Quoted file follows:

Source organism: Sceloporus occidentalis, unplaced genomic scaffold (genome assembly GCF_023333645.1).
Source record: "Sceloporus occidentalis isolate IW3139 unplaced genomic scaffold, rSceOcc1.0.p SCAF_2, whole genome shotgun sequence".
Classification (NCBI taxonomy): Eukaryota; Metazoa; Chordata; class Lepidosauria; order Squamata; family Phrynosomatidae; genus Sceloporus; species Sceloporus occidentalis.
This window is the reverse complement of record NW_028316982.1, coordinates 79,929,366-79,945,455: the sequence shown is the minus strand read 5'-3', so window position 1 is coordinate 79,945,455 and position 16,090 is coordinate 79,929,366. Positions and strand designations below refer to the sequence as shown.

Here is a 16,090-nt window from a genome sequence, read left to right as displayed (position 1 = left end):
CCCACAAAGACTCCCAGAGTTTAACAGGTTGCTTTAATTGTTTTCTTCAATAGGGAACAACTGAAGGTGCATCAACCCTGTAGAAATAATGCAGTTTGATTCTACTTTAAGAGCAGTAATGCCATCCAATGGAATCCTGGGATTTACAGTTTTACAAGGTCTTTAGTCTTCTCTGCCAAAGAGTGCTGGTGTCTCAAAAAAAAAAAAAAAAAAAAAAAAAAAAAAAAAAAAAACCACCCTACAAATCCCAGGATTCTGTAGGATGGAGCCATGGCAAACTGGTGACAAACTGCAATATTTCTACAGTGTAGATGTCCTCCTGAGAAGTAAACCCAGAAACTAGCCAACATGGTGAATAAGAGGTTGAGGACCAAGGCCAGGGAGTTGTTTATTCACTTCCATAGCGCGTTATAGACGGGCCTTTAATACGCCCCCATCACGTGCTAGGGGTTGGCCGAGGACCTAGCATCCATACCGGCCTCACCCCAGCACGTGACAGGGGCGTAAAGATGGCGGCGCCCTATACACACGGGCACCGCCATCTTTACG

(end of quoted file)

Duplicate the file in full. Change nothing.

Source organism: Sceloporus occidentalis, unplaced genomic scaffold (genome assembly GCF_023333645.1).
Source record: "Sceloporus occidentalis isolate IW3139 unplaced genomic scaffold, rSceOcc1.0.p SCAF_2, whole genome shotgun sequence".
Classification (NCBI taxonomy): Eukaryota; Metazoa; Chordata; class Lepidosauria; order Squamata; family Phrynosomatidae; genus Sceloporus; species Sceloporus occidentalis.
This window is the reverse complement of record NW_028316982.1, coordinates 79,929,366-79,945,455: the sequence shown is the minus strand read 5'-3', so window position 1 is coordinate 79,945,455 and position 16,090 is coordinate 79,929,366. Positions and strand designations below refer to the sequence as shown.

Here is a 16,090-nt window from a genome sequence, read left to right as displayed (position 1 = left end):
CCCACAAAGACTCCCAGAGTTTAACAGGTTGCTTTAATTGTTTTCTTCAATAGGGAACAACTGAAGGTGCATCAACCCTGTAGAAATAATGCAGTTTGATTCTACTTTAAGAGCAGTAATGCCATCCAATGGAATCCTGGGATTTACAGTTTTACAAGGTCTTTAGTCTTCTCTGCCAAAGAGTGCTGGTGTCTCAAAAAAAAAAAAAAAAAAAAAAAAAAAAAAAAAAAAAACCACCCTACAAATCCCAGGATTCTGTAGGATGGAGCCATGGCAAACTGGTGACAAACTGCAATATTTCTACAGTGTAGATGTCCTCCTGAGAAGTAAACCCAGAAACTAGCCAACATGGTGAATAAGAGGTTGAGGACCAAGGCCAGGGAGTTGTTTATTCACTTCCATAGCGCGTTATAGACGGGCCTTTAATACGCCCCCATCACGTGCTAGGGGTTGGCCGAGGACCTAGCATCCATACCGGCCTCACCCCAGCACGTGACAGGGGCGTAAAGATGGCGGCGCCCTATACACACGGGCACCGCCATCTTTACG